[rsbac] cron as non-root
ao at rsbac.org
Tue Dec 9 11:39:16 CET 2003
On Montag, 8. Dezember 2003 21:56, Arnout Engelen wrote:
> I think i mostly understand this now: wrote a summary on the wiki at
Reading through it, I like your text a lot. Some suggestions:
- You write: "Adding the SETUID CAP to the Min Caps prevents it from being
turned off, ever. (unless probably by setcap)" - You might add a hint that
clearing the bit in Max Caps prevents SETUID CAP being set.
- setreuid is also restricted by RSBAC
- setuid sets all 4 uids
- seteuid(newid) is translated to setresuid(-1, newid, -1).
- In general: RSBAC intercepts any value setting of ruid, euid, fsuid (euid
and fsuid optional), regardless of the system call used. If the value is the
same as before, it is still checked. suid only has indirect right
implications, so this one is not (yet) checked.
- If you enable Linux DAC checkings, behaviour _will_ be different. The suid
bits still work, but all other changes (except saved uid) are controlled.
> The bottom line is that, when DAC ownership in the RSBAC kernel config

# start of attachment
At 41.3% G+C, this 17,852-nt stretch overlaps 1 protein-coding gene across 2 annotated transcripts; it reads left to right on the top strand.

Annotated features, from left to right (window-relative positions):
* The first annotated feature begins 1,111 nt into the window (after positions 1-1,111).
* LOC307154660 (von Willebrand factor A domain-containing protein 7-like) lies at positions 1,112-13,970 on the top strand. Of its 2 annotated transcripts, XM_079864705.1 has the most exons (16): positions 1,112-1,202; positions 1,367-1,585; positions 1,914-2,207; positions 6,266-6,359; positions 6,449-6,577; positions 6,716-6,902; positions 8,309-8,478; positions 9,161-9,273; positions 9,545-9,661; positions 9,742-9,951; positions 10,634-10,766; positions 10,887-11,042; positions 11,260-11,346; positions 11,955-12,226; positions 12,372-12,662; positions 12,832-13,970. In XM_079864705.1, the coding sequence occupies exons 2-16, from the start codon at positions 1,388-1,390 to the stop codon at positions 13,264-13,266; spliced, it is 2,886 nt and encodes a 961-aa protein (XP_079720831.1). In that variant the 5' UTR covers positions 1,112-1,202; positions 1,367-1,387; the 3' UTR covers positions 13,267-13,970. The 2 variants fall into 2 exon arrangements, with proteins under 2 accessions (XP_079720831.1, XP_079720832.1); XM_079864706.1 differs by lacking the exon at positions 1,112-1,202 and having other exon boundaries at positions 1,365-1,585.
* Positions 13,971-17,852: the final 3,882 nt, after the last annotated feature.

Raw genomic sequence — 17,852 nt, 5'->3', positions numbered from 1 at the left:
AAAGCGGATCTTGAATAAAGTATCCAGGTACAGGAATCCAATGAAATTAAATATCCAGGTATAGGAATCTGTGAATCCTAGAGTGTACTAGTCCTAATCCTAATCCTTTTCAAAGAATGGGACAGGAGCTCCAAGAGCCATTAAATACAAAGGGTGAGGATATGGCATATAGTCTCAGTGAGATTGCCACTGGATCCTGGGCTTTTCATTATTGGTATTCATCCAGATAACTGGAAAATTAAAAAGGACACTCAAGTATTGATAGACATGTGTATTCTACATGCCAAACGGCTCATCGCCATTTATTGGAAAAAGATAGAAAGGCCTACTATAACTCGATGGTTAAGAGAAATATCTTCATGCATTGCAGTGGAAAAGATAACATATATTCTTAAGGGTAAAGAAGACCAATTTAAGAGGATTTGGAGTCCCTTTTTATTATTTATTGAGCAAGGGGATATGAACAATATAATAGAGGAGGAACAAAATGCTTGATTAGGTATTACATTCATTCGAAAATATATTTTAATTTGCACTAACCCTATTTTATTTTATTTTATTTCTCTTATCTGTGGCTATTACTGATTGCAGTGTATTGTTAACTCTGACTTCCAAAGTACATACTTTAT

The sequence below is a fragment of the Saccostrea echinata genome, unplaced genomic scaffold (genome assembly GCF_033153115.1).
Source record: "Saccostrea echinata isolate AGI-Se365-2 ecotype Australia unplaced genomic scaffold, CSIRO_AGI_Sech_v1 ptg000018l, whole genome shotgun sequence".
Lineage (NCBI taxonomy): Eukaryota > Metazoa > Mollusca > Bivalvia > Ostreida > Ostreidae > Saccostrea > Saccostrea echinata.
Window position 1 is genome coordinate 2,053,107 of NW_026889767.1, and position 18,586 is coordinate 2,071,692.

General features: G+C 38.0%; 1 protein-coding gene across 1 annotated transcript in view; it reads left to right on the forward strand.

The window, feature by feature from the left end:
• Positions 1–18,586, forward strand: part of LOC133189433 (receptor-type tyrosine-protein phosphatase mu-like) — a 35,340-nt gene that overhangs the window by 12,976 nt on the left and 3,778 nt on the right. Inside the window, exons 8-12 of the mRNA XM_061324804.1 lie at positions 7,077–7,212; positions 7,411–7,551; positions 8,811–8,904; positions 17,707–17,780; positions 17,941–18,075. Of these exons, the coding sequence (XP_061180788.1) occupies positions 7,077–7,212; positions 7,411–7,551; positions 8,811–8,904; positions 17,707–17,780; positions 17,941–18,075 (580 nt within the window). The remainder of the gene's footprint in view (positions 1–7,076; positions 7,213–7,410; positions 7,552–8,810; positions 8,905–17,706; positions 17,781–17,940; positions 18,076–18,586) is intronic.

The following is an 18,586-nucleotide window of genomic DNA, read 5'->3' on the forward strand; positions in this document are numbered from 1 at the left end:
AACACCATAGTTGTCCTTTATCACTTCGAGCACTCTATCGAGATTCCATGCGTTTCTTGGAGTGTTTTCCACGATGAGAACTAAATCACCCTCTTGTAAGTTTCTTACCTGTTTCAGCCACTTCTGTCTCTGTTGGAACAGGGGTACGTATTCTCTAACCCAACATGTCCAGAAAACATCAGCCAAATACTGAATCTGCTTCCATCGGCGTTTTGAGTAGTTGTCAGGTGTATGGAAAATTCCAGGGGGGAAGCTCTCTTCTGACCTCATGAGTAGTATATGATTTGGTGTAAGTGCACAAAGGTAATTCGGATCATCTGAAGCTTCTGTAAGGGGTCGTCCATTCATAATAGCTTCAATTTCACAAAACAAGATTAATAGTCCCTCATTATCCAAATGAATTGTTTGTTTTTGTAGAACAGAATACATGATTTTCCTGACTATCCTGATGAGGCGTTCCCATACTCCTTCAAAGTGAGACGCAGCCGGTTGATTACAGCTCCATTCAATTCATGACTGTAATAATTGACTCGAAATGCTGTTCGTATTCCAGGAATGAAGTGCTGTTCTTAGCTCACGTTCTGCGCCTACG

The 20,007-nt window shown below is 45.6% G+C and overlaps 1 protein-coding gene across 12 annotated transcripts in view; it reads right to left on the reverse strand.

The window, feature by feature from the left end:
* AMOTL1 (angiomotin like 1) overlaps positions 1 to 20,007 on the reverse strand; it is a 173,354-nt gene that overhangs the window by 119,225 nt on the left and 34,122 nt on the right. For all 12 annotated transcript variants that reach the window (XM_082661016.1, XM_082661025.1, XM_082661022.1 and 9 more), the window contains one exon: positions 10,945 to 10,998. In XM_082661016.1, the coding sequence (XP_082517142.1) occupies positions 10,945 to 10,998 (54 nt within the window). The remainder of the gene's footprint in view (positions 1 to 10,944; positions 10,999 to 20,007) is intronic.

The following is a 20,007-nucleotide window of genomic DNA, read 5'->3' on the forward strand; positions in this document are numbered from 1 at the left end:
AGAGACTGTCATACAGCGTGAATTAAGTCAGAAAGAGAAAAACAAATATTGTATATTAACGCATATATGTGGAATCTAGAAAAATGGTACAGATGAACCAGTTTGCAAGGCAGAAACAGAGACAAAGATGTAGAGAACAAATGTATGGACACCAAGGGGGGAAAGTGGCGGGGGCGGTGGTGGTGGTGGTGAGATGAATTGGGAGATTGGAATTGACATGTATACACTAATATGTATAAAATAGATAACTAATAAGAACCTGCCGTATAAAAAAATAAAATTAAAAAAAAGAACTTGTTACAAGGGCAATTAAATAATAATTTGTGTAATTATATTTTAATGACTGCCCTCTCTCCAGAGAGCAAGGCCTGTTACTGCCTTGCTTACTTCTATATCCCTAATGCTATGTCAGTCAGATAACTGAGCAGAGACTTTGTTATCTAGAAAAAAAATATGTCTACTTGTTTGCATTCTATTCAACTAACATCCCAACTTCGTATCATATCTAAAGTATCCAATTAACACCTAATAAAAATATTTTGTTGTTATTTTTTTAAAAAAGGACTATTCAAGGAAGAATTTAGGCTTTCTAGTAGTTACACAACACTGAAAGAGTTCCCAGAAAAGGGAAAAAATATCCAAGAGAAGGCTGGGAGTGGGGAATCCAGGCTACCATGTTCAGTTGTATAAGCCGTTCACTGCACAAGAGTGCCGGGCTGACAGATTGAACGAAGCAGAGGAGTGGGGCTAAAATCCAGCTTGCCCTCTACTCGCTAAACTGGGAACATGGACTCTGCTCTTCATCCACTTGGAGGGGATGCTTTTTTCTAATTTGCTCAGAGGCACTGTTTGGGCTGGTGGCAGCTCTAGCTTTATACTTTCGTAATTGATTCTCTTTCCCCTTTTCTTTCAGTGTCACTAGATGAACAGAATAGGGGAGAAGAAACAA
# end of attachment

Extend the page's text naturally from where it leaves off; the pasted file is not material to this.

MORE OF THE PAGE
> is set to 'off', the AUTH module does not give any guarantees for
> processes that have CAP_SETUID set in their Min Caps list.
It gives guarantees for the ruid only, which is used by RSBAC, and ignores the
> This means there are (rare) cases where a program is ran by a mortal
> user, has CAP_SETUID in its Min Caps list, has AUTH set to, for example,
> only '8', however can *still* gain effective uid 0 (even though some
> people (like me ;)) might at first expect AUTH to prevent that from
Again: RSBAC protects itself in the first place, all Linux model effects are
> I'd recommend people to turn on CONFIG_RSBAC_DAC_OWNER and
> CONFIG_RSBAC_AUTH_DAC_OWNER in the RSBAC kernel config. Even though only
> little is gained (RSBAC itself bases its decisions on the ruid which isn't
> affected, so only rare (but tricky) cases as above are prevented), also
> nothing is lost.
It is some more setup work, though. The new learning mode in 1.2.3-pre can
reduce this work significantly.
> After all, it's better to be accidentally too restrictive than to be
> accidentally too permissive, imho :)
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